Overall, I was extremely pleased with the greenhouse, even with only three crops to move it across. I am excited to see how it will work with the full complement of five settings.

Discussion of the 2009 cropping year by Mark Waltermire:

We maintained five plots for the greenhouse to move through, along with control plots outside the structure. The plots were: spring tomatoes, peppers and basil; summer sweet potatoes; fall raspberries; winter greens; and early spring asparagus.

Asparagus and raspberries were still not established to the point of needing frost protection, and we again elected not to move the greenhouse over them.

Spring tomatoes, basil and peppers showed some improvement in overall yields, and again, significant improvement in date of first harvest. We had an easier spring weather-wise with no late frosts. Still, the two weeks of head start for the greenhouse plants gave them two weeks of earlier harvest, making the produce available for marketing when it is most valued.

Sweet potatoes grew fairly well over the summer in the heat and humidity of the greenhouse but only marginally better than the outside control. More attention to opening and closing the greenhouse at night might help with sweet potato growth, giving them greater night heat, and thereby increasing production. Our harvest was unimpressive, with the outside control about 2/3 that of the inside production. Neither justified the space given to the crop.

Winter greens were again a surprisingly easy crop to grow, and the quality was again exceptional. Again, we lined the north wall of the greenhouse with reflective bubble insulation but otherwise did nothing to heat the inside of the structure. Our winter weather has been significantly less sunny this year than last, with more cold and more persistent cold. From an early-November planting, we are currently harvesting braising mix greens, with significantly more cold damage on the leaves than the previous year, but still enough good quality leaves to make harvesting effective. The least cold-hardy of the crops are suffering this year (especially chard), but not all the greens.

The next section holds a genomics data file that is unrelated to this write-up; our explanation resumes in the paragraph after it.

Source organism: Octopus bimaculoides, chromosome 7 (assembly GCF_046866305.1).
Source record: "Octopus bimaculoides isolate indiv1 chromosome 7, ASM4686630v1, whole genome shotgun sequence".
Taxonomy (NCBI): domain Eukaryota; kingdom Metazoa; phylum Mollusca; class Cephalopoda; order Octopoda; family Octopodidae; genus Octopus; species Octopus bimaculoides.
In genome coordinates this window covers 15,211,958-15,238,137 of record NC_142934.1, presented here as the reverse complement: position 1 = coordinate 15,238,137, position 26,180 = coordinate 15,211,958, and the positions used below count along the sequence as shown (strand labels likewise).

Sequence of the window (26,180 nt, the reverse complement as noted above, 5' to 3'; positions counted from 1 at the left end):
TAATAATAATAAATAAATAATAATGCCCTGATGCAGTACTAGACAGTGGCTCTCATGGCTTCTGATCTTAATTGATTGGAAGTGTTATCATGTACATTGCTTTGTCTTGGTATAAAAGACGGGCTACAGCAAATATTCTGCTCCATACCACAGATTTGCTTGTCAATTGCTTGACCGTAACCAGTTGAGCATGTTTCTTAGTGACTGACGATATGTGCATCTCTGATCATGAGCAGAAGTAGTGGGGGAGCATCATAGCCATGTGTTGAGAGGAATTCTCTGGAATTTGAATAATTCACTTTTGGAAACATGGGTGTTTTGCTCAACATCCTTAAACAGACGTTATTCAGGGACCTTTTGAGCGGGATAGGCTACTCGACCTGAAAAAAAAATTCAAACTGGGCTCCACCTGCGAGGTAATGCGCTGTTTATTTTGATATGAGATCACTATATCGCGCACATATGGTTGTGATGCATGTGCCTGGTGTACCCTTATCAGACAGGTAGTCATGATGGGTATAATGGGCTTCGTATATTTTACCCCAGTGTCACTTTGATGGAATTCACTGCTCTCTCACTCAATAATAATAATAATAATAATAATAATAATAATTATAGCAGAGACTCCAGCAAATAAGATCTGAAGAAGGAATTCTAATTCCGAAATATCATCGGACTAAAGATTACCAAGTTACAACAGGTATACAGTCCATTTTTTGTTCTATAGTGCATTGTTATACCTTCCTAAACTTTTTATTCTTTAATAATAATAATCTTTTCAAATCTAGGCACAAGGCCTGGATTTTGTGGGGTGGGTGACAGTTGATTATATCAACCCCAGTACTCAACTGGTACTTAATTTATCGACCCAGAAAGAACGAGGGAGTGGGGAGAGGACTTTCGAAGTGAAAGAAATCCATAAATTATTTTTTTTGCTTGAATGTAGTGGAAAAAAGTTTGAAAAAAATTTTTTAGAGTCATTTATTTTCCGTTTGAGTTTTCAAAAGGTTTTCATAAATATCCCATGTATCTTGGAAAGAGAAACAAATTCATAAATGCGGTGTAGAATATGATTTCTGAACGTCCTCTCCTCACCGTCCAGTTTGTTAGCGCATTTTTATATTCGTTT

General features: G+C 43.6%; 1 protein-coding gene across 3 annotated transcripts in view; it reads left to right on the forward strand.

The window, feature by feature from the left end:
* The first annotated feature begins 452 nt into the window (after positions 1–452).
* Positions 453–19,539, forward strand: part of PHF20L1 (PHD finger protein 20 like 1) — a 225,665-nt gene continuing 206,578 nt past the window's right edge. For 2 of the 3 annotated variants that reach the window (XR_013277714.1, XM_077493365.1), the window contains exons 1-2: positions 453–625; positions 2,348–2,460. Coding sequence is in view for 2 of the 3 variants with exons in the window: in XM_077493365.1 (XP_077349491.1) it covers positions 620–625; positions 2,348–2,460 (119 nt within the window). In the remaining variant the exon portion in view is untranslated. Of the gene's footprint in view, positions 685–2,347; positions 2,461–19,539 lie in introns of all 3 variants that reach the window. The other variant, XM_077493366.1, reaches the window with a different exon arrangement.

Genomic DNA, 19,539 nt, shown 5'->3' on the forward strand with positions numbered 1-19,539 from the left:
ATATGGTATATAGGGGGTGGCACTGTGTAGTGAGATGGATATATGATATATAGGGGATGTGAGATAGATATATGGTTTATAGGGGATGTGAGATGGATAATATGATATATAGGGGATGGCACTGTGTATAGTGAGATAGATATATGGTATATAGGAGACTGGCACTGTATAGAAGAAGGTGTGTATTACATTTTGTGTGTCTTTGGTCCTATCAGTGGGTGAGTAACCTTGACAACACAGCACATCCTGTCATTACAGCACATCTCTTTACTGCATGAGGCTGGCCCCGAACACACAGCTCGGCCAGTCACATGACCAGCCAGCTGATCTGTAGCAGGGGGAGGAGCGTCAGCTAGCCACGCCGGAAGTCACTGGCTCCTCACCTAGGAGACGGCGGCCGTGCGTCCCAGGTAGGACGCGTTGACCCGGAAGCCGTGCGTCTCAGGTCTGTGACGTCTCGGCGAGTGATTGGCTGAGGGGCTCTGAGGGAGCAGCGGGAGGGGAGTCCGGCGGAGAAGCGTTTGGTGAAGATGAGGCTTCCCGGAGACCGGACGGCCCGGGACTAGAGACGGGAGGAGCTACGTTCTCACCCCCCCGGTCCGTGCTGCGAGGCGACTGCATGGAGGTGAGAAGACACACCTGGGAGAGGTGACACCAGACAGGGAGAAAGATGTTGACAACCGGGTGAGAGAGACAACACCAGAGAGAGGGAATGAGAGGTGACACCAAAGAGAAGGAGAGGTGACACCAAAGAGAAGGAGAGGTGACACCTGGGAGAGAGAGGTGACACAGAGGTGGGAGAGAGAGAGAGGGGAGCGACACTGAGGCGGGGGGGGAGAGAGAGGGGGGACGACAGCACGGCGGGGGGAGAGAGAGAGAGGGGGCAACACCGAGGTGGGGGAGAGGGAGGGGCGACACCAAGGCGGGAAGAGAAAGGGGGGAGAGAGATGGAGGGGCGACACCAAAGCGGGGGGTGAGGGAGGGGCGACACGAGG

Our challenges with the greenhouse were again related to fine-tuning the design and materials. Our end walls have withstood enough winds to need rebuilding, and we are considering a different design involving less removal of pieces when we move the greenhouse. Moving the greenhouse has became easier; lubricating the rails with a detergent-based lubricant and using boat winches have made it much less stressful. Managing the soil health under the greenhouse has given me pause at times – the intensity of production necessitates greater care in keeping the clay soil from getting compacted and making sure that we work to build the organic matter. Perennial weeds, too, present more of a problem where regular tillage is more difficult. We are working with weed barrier materials to help with this challenge.

Overall, I remain extremely pleased with the greenhouse. I see it adding significantly to my ability to harvest and make available a steady flow of a good variety of produce. I am excited to see how it will work with this year’s full complement of five settings.

Participation Summary

Educational & Outreach Activities

Participation Summary

Education/outreach description:

Specific items include:

• An interview with an editor was made part of an article in The Grower titled “Tunnel Vision.” The August 2009 issue had the feature theme of: Hooped Structures Pay by Extending the Season.

• A poster and information were presented to Extension and other professionals and producers at the Southwest Marketing Conference in Albuquerque in 2008.

• A poster and information were presented to Extension and other professionals and producers at the Big and Small Extension Conference for northern Colorado in Adams County in 2009.

• A presentation was made to Extension and other professionals and producers at the Small Acreage Symposium in Grand Junction in 2008.